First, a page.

Customer Experience and Design

Watching the pennies with Business Intelligence

The American College of Healthcare Executives announced the top issues confronting hospitals in 2011. It is clear from this news release that financial challenges topped the list and still remain there. In fact, they are far higher priority than everything else and have been for the last three years.

The article points out the largest financial challenges are coming from Medicaid and Medicare reimbursements along with government funding cuts. Down the list just a little is healthcare reform implementation in the form of reducing operating costs and alignment of provider and payor incentives.

The savvy healthcare organizations are staying on top of this using business intelligence, healthcare analytics, and decision support systems. The savviest are using these tools to identify high costs areas, making changes, and measuring the outcomes of those changes.

Areas for improvement include:

  • Physicians who are ordering more tests than the average
  • Coding errors
  • Expensive/under-served patient populations
  • Denied claims
  • Poor use of assets
  • Wait times
  • And many, many more

Business Intelligence tools give supervisors a way to monitor these trends. Scorecards are comparable to high school report cards only they are updated daily. Someone using a well designed scorecard will know, at a glance, how they are performing on a specific Key Performance Indicator (KPI). They will know if their performance is trending favorably or in the wrong direction. They will know which areas to improve and which areas are doing fine.

Interactive Charts provide a display of performance over time. Charts can include several variables and chart types including line graphs, bar charts, and pie charts. The type can be changed to provide a keener visualization of the information. Analysts can drill-down into multiple dimensions for a given KPI to identify root cause issues. For example, they start by looking at a bar graph showing collections over the past year. There might be a dip in the summer months. What does this mean? Is this because of vacation? Is this because of lower admissions? Using BI tools, they can drill-down to these dimensions to identify patterns and gaps.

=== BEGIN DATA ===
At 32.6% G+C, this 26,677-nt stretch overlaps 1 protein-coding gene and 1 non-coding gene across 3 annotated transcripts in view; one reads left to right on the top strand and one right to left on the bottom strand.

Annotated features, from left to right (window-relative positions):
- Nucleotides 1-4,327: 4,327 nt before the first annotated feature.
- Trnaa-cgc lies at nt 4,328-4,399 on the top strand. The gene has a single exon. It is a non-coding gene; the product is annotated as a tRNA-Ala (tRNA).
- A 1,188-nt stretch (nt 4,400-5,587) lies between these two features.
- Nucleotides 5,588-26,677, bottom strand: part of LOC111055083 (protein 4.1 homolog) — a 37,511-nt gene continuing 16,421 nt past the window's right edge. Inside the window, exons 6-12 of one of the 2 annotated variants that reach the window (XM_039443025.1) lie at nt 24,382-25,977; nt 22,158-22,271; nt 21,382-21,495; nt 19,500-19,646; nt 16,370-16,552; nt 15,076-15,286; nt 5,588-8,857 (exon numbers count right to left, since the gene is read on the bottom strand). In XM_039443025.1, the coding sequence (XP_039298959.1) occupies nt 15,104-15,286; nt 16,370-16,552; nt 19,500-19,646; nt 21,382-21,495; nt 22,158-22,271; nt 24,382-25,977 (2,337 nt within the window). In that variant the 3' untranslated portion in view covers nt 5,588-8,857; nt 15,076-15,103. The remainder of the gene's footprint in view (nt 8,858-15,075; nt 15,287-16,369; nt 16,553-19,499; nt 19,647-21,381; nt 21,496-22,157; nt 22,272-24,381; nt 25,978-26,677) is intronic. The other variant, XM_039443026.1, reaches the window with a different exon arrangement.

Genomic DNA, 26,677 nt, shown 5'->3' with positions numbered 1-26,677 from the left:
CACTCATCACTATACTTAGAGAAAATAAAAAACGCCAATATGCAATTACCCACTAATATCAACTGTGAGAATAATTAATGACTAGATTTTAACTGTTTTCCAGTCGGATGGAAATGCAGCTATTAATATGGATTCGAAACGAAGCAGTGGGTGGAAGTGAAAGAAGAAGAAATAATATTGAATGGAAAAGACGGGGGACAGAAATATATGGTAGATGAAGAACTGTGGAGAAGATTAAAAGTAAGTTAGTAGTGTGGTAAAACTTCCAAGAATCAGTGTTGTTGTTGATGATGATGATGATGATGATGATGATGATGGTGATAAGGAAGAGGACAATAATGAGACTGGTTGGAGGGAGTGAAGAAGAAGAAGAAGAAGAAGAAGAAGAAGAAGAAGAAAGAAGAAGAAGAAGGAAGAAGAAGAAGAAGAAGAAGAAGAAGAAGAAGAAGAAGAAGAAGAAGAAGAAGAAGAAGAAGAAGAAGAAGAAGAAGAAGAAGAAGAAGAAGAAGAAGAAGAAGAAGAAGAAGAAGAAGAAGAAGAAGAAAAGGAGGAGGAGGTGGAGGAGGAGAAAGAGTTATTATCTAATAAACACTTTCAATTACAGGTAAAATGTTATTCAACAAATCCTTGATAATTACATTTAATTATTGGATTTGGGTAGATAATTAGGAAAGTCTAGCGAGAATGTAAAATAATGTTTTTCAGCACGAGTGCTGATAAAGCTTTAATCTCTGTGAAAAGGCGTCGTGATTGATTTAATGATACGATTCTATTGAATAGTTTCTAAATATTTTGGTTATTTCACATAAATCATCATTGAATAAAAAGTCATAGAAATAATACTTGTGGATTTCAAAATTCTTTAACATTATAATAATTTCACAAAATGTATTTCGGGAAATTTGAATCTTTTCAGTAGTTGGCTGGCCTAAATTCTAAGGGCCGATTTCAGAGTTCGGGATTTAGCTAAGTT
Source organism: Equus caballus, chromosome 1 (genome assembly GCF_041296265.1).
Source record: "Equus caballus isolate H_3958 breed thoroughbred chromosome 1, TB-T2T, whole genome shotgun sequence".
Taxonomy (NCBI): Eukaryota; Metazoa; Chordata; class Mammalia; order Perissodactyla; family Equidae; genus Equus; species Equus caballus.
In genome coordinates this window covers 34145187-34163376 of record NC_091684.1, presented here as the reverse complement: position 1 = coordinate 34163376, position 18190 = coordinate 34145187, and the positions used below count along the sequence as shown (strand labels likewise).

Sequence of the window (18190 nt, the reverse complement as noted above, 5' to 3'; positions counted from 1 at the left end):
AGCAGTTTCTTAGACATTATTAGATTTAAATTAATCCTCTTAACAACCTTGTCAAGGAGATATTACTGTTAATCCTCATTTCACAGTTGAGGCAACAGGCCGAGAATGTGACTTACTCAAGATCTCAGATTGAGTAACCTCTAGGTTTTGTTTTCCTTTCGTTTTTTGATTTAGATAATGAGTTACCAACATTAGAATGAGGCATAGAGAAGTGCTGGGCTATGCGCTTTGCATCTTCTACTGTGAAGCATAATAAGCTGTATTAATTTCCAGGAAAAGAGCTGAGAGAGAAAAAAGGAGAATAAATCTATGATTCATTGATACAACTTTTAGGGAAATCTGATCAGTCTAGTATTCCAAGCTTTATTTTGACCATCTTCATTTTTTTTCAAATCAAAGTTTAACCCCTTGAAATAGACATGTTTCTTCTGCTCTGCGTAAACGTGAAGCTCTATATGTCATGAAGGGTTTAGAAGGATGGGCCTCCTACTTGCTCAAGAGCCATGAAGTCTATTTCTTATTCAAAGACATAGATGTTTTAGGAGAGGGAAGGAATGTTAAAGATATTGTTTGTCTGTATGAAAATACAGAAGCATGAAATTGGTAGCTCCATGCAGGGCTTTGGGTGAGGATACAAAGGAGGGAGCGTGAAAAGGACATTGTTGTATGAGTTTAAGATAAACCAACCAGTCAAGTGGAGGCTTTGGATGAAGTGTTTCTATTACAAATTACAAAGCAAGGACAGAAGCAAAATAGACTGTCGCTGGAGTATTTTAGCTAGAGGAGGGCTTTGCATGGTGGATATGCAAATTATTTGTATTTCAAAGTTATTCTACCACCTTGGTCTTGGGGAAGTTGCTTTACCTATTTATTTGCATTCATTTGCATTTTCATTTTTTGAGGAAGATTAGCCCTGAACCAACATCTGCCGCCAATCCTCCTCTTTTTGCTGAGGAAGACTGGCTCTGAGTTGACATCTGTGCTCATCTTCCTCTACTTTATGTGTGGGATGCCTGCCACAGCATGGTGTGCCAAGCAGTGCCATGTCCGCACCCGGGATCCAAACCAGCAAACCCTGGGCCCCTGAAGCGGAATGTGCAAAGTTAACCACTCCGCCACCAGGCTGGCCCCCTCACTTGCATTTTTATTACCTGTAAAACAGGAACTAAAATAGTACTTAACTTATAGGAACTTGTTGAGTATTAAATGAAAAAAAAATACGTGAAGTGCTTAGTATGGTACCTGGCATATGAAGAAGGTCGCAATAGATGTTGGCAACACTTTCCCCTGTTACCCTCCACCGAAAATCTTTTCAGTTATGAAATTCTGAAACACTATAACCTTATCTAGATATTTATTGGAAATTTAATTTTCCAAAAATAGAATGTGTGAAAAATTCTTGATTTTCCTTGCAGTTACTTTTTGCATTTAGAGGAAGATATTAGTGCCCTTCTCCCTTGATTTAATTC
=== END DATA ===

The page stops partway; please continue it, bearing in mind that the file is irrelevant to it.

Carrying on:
Dashboards combine all of this into a use-case based report. Users can build dashboards that enable them to monitor, track, and analyze their business in near real time.

With tools like this available, healthcare professionals can be proactive about managing their issues. They can spot trends and take action before they get out of control. They can identify problem areas and root causes of these problems. They can compare before and after scenarios to verify corrective actions actually work.

BI tools let you watch your pennies. When designed and used properly, Healthcare professionals have much less concern.

About the Author

Mike Jenkins has over 25 years of experience architecting, developing, and implementing solutions for organizations in the US, Canada, Europe, and Asia. Mike is experienced in healthcare, finance, defense, manufacturing, training, and retail industries. Some of Mike’s healthcare projects include: developing a core measures proactive monitoring system; developing an eHealth strategy for a growing community hospital; implementing transparent pricing and outcomes measurement solutions; automating clinical and administrative tasks through forms automation; connecting multiple healthcare systems through a common patient portal; and developing an electronic medical record application. He designed the Physician’s Portal and Secure Messaging Product for one of the top-five vendors in clinical information systems. His application development experience includes Amalga, CPOE, Clinical Portals, Patient Portals, Secure Messaging, HIM, Interoperability, and NEDSS for State level health departments. He is a Project Management Professional (PMP), a Certified Rational Consultant (RMUC), a LEAN Black Belt, and a Microsoft Certified Technology Specialist (MCTS). He is fluent in most methodologies and teaches the PMP Certification course in Atlanta.

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